Mega Man 3
|Mega Man 3|
|Family Computer, NES and PlayStation|
|North American Release Date(s)|
|Awards | Changelog | Cheats | Codes | Codex |
Compatibility | Covers | Credits | DLC | Help
Localization | Manifest | Modding | Patches
Ratings | Reviews | Screenshots | Soundtrack
Videos | Walkthrough
Mega Man 3, known as "Rockman 3 End of Dr. Wily!?") in Japan, is a video game that is a part of the Mega Man Classic series. For the Game Boy game, see: Mega Man III. The image of Mega Man used in this game's boxart (with a slight touchup) was used as the basis for the boxart of both the North American version of Mega Man in Dr. Wily's Revenge and for the DOS version of Mega Man as well. However, the surrounding landscape and robot masters have been cropped out of the picture.
Story[edit | edit source]
In the year 200X Dr. Wily claims to have reformed and works with Dr. Light on a project to build a peace-keeping robot named "Gamma." However, the eight Robot Masters that the two scientists had designed in order to help maintain peace go berserk and make off with the eight power crystals. Once again, Mega Man is called into action, but this time with a trusty canine companion named "Rush," to go after them and retrieve the crystals, located on various mining planets in space. Proto Man (DRN-000; known as "Blues" in Japan), Dr. Light's first creation, also finally returns after a year in hiding to "train" Mega Man by dueling him in various locations throughout the blue-bomber's (Rockman's American nickname) journey, but if Mega Man comes out the winner, he will open up the path forward to him. Proto Man disguises himself as "Break Man" prior to the Dr. Wily Stages (otherwise he is undisguised). Upon defeating the main Robot Masters, four new levels open up, which are new versions of the levels they replace. Overall, these new levels are similar to the levels they replace, except much harder, for instance the new Spark Man level, features a fall down a spike-lined shaft. In these levels, Mega Man is confronted by new robots called Doc Robots (one about half-way through the level, the other at the end), which take on the abilities of the Robot Masters of Mega Man 2. After Mega Man is victorious over the eight Robot Masters and the Doc Robots, he confronts and battles "Break Man". After the duel, he teleports out and returns to the lab, where Dr. Light tells him that Wily has stolen Gamma and, of course, that Mega Man must pursue him immediately before he can wreak havoc with the massive war machine. Mega Man goes to Wily's new Skull Compound and, after defeating some new foes (including several clones of himself), he faces Gamma, who is under the control of Dr. Wily. Upon defeating him, the fortress begins to destabilize. Parts of the ceiling fall on Mega Man and Wily, but a red figure descends through the dust and rescues Mega Man. Wily has seemingly met his demise. When he awakes, he finds himself in Dr. Light's lab. Dr. Light explains that he found Mega Man lying there when he came in. He then wonders aloud who brought Mega Man there, but before he has even finished his third word, a whistle splits the air, leaving no doubt in either Mega Man or Dr. Light's mind who was responsible for saving Mega Man. It appears that Proto Man is not evil after all. Dr. Light takes Mega Man to a work table where he shows him a notebook that is filled with designs of Proto Man, confirming that Proto Man was the prototype master robot, and Mega Man's "brother", so to speak.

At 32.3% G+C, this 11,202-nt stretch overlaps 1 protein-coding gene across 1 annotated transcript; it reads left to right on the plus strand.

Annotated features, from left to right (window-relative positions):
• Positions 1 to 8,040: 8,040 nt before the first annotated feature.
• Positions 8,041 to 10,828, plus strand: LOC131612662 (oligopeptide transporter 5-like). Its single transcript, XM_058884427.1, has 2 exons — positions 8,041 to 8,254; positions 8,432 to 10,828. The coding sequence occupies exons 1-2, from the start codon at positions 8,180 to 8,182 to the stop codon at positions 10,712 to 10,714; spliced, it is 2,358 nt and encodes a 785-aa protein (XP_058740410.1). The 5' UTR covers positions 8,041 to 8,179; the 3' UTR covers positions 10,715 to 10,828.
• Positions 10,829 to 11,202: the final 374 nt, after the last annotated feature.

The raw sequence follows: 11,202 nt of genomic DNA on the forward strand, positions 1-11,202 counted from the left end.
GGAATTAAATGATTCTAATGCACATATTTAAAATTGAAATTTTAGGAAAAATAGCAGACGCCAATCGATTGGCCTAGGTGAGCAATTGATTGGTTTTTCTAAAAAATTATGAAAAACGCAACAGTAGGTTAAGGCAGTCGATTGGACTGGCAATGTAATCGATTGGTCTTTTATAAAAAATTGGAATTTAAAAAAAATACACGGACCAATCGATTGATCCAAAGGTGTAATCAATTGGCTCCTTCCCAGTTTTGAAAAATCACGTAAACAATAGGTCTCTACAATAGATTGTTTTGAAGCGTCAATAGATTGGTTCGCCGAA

Gameplay[edit | edit source]
Mega Man 3 is a platform and action game. The player controls Mega Man as he traverses eight stages to defeat the bosses: Magnet Man, Hard Man, Top Man, Shadow Man, Spark Man, Snake Man, Gemini Man, and Needle Man. Each Robot Master features a unique weapon and stage related to the weapon's power. After defeating a boss, their signature weapon is added to Mega Man's arsenal. The Robot Masters have weaknesses to the weapons of certain other Robot Masters; therefore, choosing the order in which the levels are played is a vital component of the gameplay. After completing certain stages, Mega Man can access new abilities in his robot dog companion, Rush. After defeating the eight Robot Masters, the player must revisit four of the Robot Master stages. The stages' layouts are changed, and the player must defeat two Doc Robot bosses (dokuroboto, literally "skull robot"), which take on the abilities of the Robot Masters of Mega Man 2. Throughout the various stages, the player encounters Proto Man, a mini-boss. Mega Man has a final battle with Proto Man (as Break Man) immediately after defeating the eight Doc Robot bosses. After the battle with Break Man, Mega Man proceeds to Dr. Wily's fortress, which consists of six levels that are played linearly. A password system is used to allow the player to return to the game at a later time. This is the first Mega Man game to feature the ability to slide, an important ability in most later installments. This is also the first game to feature Rush, Mega Man's canine companion, who replaces the special movement tools from Mega Man 2.